Bill Watson

Courtesy Thunderbird Tahoe

Thunderbird Lodge is teeming with activity as construction workers are bustling around, gardeners are tending to the foliage, the chefs are cooking up breakfast and Eddie Bauer is hosting a photo shoot for its fall catalog.

In the midst of it all is Bill Watson, looking dapper in his Eddie Bauer attire with Calliegh, the 10-year-old Thunder pup by his side. As one of Lake Tahoe’s top historians, Thunderbird’s chief executive and curator has an interesting past that brought him to watch over George Whittell Jr.’s famed estate.

READ MORE: Historic Thunderbird Lodge

He tries to live by his grandfather’s motto, “We are only here for two reasons: to have fun and leave a place better than you found it.” Throughout the years, he’s done that — judging from the impact he made in the gaming industry and now in preserving Thunderbird Lodge.

“Thunderbird is truly becoming Lake Tahoe’s art and history museum. -Bill Watson

Watson’s father was in technology for NASA and later Raytheon. While with NASA, his dad developed systems for the Apollo missions. He realized that they built enough parts to put 36 missions on the moon and predicted that the bottom would drop out in the aerospace industry. He eventually left the aerospace industry in 1968, relocated the family to Puerto Rico and started building computer systems for the gaming industry. Although his father was a genius at building and fixing computers, he didn’t know how to program them.

Bill Jr., at age 12, also took up an interest in computers and learned how to program them. While in his early teens, Bill received his first paycheck from Centronics, a pioneer in casino gaming technology, including computer systems and electronic slot machines. The family moved to Las Vegas while Bill Jr. was in high school where Bill continued to work in the casino business. He stayed in the gaming industry for the next 30 years.

Bill Watson with Nevada Governor Brian Sandoval aboard the “Thunderbird” yacht.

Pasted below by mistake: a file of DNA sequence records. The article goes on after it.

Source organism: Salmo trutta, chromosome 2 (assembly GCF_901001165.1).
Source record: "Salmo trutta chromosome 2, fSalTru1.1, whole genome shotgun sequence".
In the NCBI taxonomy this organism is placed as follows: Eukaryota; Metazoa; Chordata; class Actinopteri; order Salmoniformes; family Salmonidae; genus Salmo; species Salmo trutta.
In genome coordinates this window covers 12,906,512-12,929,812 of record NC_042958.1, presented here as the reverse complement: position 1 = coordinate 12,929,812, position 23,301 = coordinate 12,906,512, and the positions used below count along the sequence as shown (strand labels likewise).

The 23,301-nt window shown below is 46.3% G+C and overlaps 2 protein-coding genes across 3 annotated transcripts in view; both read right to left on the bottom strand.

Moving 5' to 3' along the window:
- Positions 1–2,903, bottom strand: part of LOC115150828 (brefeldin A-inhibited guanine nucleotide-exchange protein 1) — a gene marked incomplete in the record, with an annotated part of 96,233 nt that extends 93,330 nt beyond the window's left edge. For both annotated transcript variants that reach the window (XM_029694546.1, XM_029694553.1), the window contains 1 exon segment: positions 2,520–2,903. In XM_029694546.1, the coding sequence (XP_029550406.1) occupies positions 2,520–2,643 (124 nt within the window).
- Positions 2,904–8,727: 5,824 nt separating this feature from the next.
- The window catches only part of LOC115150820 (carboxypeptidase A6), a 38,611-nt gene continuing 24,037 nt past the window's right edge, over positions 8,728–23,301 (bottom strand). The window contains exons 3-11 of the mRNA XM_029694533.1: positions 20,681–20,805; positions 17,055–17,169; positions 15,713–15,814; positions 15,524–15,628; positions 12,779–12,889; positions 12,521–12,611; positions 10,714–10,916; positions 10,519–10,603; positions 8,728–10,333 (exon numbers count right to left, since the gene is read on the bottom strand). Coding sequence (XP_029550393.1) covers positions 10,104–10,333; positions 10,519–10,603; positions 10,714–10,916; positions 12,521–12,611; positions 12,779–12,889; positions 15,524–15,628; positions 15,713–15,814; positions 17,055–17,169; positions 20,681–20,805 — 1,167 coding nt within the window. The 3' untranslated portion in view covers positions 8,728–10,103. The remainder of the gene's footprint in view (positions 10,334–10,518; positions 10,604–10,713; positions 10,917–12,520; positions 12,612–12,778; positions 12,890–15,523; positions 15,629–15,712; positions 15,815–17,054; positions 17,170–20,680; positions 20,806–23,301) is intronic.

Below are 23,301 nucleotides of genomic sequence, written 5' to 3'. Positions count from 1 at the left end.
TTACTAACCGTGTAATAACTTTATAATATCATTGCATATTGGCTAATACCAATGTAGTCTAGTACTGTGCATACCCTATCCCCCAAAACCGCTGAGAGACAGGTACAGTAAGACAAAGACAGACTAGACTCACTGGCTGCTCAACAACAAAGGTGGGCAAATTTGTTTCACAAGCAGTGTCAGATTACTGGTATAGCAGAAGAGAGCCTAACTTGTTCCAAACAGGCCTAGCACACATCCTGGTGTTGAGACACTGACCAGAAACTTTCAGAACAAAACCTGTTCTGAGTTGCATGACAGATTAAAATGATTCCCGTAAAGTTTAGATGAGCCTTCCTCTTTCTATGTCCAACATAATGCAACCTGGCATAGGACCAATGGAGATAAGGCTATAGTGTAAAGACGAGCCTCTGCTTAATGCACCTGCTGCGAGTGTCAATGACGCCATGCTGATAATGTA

As he got older, Bill Jr. became tired of the heat and the traffic and considered moving to Colorado when he was offered the job at IGT in Reno. Its proximity to the mountains and Lake Tahoe sold him.

Being at the inception of IGT allowed Bill to work in every facet of the gaming industry. He started his own business inventing and managing the Players Club card technology, a loyalty program that many casinos offer to guests so that they can receive rewards every time they gamble.

He eventually sold it to Bally Technologies and retired in 2003. Bill worked a stint as a political consultant for both the Democratic and Republican parties in 2004 and then joined a National Geographic research team helping photographers on a voyage through the South Pacific.

“I would go out with unexposed rolls of film and full cans of beer and come back with exposed rolls and empty cans,” he says.

As well as acting as the photographers’ first mate, Bill also started pitching his own story ideas to the magazine. He suggested covering the possibility of wildfire in Lake Tahoe, but was redirected into spending a 90-day stint at the Thunderbird Lodge, a Lake Tahoe historical site that at the time was at risk of being demolished. In fact, Bill found that the famed estate was generally falling apart.

“My goal was to pack it up and tear it down,” Bill says.

Instead, Bill felt he had to do whatever it took to restore and revive the landmark. He tirelessly led the charge in raising $10 million to settle the debt mortgage. Almost 10 years later, the Thunderbird Lodge is thriving thanks to the generosity of its few major donors.

“Thunderbird is truly becoming Lake Tahoe’s art and history museum,” Bill says. “There are a lot of facets to the Thunderbird Lodge and people have huge misconceptions about what the Thunderbird is.”

Because protection and preservation of the property is paramount and the estate is regarded as a cultural resource, people can only access the property through public tours and educational events.

“This is a window into the past that needs to be cared for, otherwise you lose sight into what’s happened, so as to prepare for the future,” Bill says.

He emphasizes that the Thunderbird Lodge accepts financial support at all levels in order to keep George Whittell’s legacy and integral part of Lake Tahoe history alive.

Public tours are available by land, boat or kayak on Tuesdays through Saturdays until through mid-October.

To make a donation or learn more about Thunderbird Lodge, visit thunderbirdtahoe.org.

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Kayla Anderson
Kayla Anderson is a freelance writer, marketer and action sports enthusiast who has spent the last 10 years in North Lake Tahoe snowboarding, hiking and wake surfing. She holds a bachelor’s degree in journalism from Chico State University and loves being out on the lake as often as she can.